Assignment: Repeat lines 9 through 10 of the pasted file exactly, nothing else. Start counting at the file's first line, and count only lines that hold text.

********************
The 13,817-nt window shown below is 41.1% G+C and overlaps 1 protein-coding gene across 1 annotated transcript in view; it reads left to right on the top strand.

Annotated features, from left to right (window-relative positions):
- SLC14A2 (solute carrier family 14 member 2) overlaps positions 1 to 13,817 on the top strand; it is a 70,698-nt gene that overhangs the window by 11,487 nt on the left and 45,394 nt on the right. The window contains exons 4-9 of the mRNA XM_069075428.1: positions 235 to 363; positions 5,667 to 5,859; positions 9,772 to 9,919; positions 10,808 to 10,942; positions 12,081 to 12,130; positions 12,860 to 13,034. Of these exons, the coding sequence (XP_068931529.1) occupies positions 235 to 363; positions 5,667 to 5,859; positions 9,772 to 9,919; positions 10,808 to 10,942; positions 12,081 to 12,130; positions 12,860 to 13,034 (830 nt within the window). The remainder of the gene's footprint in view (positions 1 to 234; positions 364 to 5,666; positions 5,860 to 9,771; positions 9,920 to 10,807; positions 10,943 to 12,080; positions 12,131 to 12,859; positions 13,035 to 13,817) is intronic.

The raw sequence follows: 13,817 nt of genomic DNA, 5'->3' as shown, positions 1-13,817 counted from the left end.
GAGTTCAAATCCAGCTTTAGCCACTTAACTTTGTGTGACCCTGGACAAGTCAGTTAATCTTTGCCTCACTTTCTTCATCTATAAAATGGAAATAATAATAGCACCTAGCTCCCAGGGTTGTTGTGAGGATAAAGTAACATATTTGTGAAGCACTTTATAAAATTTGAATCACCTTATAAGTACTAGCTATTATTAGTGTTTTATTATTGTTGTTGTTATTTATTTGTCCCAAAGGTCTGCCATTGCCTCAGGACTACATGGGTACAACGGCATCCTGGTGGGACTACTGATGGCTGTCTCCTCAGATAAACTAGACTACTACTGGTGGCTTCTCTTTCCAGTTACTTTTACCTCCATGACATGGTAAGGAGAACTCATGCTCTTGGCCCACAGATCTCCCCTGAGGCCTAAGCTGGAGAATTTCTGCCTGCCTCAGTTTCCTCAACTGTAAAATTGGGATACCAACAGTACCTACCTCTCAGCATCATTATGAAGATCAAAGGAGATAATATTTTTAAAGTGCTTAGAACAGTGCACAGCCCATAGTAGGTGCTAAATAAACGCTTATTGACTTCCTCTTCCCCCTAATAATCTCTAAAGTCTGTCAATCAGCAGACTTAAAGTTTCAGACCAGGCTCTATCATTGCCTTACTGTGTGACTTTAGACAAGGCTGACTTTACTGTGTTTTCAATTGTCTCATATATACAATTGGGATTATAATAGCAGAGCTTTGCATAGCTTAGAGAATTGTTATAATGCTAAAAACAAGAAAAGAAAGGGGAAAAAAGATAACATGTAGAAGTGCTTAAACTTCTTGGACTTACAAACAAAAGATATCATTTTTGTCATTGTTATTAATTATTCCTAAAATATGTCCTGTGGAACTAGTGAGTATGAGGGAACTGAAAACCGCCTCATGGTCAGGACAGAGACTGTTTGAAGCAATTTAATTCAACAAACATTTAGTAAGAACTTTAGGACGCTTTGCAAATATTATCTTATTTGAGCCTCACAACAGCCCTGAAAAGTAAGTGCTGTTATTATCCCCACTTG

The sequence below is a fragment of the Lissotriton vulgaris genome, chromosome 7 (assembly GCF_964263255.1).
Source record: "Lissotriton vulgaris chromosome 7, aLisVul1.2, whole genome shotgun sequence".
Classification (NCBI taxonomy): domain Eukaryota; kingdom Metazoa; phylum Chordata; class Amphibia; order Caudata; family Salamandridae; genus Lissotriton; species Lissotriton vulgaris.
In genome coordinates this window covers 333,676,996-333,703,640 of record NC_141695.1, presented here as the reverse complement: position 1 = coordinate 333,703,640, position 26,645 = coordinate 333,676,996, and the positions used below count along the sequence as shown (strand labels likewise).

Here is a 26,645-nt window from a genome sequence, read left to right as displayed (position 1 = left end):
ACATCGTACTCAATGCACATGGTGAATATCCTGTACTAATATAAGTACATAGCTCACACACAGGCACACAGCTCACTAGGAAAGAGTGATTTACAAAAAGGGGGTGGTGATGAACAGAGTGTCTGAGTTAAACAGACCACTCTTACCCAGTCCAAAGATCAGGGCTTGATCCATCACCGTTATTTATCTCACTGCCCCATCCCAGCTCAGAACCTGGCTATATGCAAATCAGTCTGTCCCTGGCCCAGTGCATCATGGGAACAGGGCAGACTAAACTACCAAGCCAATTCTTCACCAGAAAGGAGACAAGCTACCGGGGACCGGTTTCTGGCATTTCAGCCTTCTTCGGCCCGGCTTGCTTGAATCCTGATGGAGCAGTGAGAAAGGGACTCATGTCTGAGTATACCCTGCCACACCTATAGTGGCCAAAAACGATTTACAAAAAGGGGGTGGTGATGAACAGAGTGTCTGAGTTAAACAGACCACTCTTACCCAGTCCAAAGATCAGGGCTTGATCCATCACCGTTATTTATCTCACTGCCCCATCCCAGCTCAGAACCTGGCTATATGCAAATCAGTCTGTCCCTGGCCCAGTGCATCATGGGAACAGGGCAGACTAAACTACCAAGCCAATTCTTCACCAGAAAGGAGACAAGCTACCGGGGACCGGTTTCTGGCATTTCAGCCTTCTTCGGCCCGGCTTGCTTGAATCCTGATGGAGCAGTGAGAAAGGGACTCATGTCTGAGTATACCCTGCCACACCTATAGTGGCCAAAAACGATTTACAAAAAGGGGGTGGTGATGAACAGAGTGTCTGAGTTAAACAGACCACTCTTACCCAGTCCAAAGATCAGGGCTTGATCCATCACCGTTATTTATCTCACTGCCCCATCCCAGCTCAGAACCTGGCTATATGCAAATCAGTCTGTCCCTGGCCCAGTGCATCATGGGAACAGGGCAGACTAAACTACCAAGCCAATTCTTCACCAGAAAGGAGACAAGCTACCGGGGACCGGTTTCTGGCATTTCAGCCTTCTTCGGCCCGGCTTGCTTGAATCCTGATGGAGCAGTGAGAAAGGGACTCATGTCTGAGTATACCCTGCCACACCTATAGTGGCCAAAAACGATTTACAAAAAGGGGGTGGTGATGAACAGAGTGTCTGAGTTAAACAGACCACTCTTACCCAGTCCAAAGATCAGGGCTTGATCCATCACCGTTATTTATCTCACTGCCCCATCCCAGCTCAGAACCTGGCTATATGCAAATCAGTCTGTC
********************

In genome coordinates this window covers 333,676,996-333,703,640 of record NC_141695.1, presented here as the reverse complement: position 1 = coordinate 333,703,640, position 26,645 = coordinate 333,676,996, and the positions used below count along the sequence as shown (strand labels likewise).

Here is a 26,645-nt window from a genome sequence, read left to right as displayed (position 1 = left end):